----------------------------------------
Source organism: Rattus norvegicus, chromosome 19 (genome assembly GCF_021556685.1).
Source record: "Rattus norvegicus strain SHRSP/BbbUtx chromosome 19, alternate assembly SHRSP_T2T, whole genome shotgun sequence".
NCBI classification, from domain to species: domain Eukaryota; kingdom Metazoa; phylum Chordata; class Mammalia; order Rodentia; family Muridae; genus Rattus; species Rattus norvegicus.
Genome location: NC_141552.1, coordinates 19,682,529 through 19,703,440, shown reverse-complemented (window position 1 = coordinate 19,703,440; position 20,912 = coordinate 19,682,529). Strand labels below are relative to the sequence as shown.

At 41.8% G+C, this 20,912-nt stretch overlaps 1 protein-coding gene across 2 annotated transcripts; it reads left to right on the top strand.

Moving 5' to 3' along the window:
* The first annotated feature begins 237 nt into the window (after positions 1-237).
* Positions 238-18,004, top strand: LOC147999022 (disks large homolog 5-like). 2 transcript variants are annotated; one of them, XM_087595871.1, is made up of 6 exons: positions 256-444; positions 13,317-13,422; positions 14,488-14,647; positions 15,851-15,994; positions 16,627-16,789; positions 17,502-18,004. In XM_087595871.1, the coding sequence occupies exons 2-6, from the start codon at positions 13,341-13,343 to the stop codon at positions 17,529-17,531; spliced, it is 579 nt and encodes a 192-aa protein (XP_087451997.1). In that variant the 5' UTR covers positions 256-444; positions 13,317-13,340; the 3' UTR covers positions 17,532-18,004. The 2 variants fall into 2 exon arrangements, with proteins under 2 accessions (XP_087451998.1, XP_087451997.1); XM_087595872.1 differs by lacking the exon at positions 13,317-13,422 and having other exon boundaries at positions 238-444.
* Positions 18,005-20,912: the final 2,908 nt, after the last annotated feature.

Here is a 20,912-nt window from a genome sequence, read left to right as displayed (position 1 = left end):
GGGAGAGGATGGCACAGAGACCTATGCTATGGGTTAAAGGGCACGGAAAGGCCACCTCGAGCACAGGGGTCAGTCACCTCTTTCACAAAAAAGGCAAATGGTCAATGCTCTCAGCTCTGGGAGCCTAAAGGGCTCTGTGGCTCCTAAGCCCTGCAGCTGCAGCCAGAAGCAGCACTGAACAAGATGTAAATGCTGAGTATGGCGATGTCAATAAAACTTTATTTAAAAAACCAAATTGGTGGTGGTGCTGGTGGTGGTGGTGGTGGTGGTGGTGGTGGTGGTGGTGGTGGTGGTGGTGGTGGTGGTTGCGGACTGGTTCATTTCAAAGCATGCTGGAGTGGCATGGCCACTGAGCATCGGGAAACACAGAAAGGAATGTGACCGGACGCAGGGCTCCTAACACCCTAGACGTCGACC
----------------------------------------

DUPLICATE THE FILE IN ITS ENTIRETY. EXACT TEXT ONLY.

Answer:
Source organism: Rattus norvegicus, chromosome 19 (genome assembly GCF_021556685.1).
Source record: "Rattus norvegicus strain SHRSP/BbbUtx chromosome 19, alternate assembly SHRSP_T2T, whole genome shotgun sequence".
NCBI classification, from domain to species: domain Eukaryota; kingdom Metazoa; phylum Chordata; class Mammalia; order Rodentia; family Muridae; genus Rattus; species Rattus norvegicus.
Genome location: NC_141552.1, coordinates 19,682,529 through 19,703,440, shown reverse-complemented (window position 1 = coordinate 19,703,440; position 20,912 = coordinate 19,682,529). Strand labels below are relative to the sequence as shown.

At 41.8% G+C, this 20,912-nt stretch overlaps 1 protein-coding gene across 2 annotated transcripts; it reads left to right on the top strand.

Moving 5' to 3' along the window:
* The first annotated feature begins 237 nt into the window (after positions 1-237).
* Positions 238-18,004, top strand: LOC147999022 (disks large homolog 5-like). 2 transcript variants are annotated; one of them, XM_087595871.1, is made up of 6 exons: positions 256-444; positions 13,317-13,422; positions 14,488-14,647; positions 15,851-15,994; positions 16,627-16,789; positions 17,502-18,004. In XM_087595871.1, the coding sequence occupies exons 2-6, from the start codon at positions 13,341-13,343 to the stop codon at positions 17,529-17,531; spliced, it is 579 nt and encodes a 192-aa protein (XP_087451997.1). In that variant the 5' UTR covers positions 256-444; positions 13,317-13,340; the 3' UTR covers positions 17,532-18,004. The 2 variants fall into 2 exon arrangements, with proteins under 2 accessions (XP_087451998.1, XP_087451997.1); XM_087595872.1 differs by lacking the exon at positions 13,317-13,422 and having other exon boundaries at positions 238-444.
* Positions 18,005-20,912: the final 2,908 nt, after the last annotated feature.

Here is a 20,912-nt window from a genome sequence, read left to right as displayed (position 1 = left end):
GGGAGAGGATGGCACAGAGACCTATGCTATGGGTTAAAGGGCACGGAAAGGCCACCTCGAGCACAGGGGTCAGTCACCTCTTTCACAAAAAAGGCAAATGGTCAATGCTCTCAGCTCTGGGAGCCTAAAGGGCTCTGTGGCTCCTAAGCCCTGCAGCTGCAGCCAGAAGCAGCACTGAACAAGATGTAAATGCTGAGTATGGCGATGTCAATAAAACTTTATTTAAAAAACCAAATTGGTGGTGGTGCTGGTGGTGGTGGTGGTGGTGGTGGTGGTGGTGGTGGTGGTGGTGGTGGTGGTGGTGGTTGCGGACTGGTTCATTTCAAAGCATGCTGGAGTGGCATGGCCACTGAGCATCGGGAAACACAGAAAGGAATGTGACCGGACGCAGGGCTCCTAACACCCTAGACGTCGACC